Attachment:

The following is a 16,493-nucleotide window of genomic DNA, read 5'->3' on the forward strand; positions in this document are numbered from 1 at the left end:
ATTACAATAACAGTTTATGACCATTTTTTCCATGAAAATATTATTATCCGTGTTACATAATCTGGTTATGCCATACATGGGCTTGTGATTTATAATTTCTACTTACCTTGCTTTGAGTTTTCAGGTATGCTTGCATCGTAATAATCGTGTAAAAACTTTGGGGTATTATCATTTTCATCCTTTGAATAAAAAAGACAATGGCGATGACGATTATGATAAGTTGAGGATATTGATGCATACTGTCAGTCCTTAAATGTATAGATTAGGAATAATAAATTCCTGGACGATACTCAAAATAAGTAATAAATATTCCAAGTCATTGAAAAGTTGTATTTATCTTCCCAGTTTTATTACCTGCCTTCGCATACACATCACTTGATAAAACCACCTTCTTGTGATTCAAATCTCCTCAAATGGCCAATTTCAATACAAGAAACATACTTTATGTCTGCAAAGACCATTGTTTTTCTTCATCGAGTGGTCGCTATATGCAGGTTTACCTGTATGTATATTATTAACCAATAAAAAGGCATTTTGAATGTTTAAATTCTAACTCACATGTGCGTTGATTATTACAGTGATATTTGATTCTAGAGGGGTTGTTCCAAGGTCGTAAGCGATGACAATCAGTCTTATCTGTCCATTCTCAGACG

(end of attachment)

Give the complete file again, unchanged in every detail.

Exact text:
The following is a 16,493-nucleotide window of genomic DNA, read 5'->3' on the forward strand; positions in this document are numbered from 1 at the left end:
ATTACAATAACAGTTTATGACCATTTTTTCCATGAAAATATTATTATCCGTGTTACATAATCTGGTTATGCCATACATGGGCTTGTGATTTATAATTTCTACTTACCTTGCTTTGAGTTTTCAGGTATGCTTGCATCGTAATAATCGTGTAAAAACTTTGGGGTATTATCATTTTCATCCTTTGAATAAAAAAGACAATGGCGATGACGATTATGATAAGTTGAGGATATTGATGCATACTGTCAGTCCTTAAATGTATAGATTAGGAATAATAAATTCCTGGACGATACTCAAAATAAGTAATAAATATTCCAAGTCATTGAAAAGTTGTATTTATCTTCCCAGTTTTATTACCTGCCTTCGCATACACATCACTTGATAAAACCACCTTCTTGTGATTCAAATCTCCTCAAATGGCCAATTTCAATACAAGAAACATACTTTATGTCTGCAAAGACCATTGTTTTTCTTCATCGAGTGGTCGCTATATGCAGGTTTACCTGTATGTATATTATTAACCAATAAAAAGGCATTTTGAATGTTTAAATTCTAACTCACATGTGCGTTGATTATTACAGTGATATTTGATTCTAGAGGGGTTGTTCCAAGGTCGTAAGCGATGACAATCAGTCTTATCTGTCCATTCTCAGACG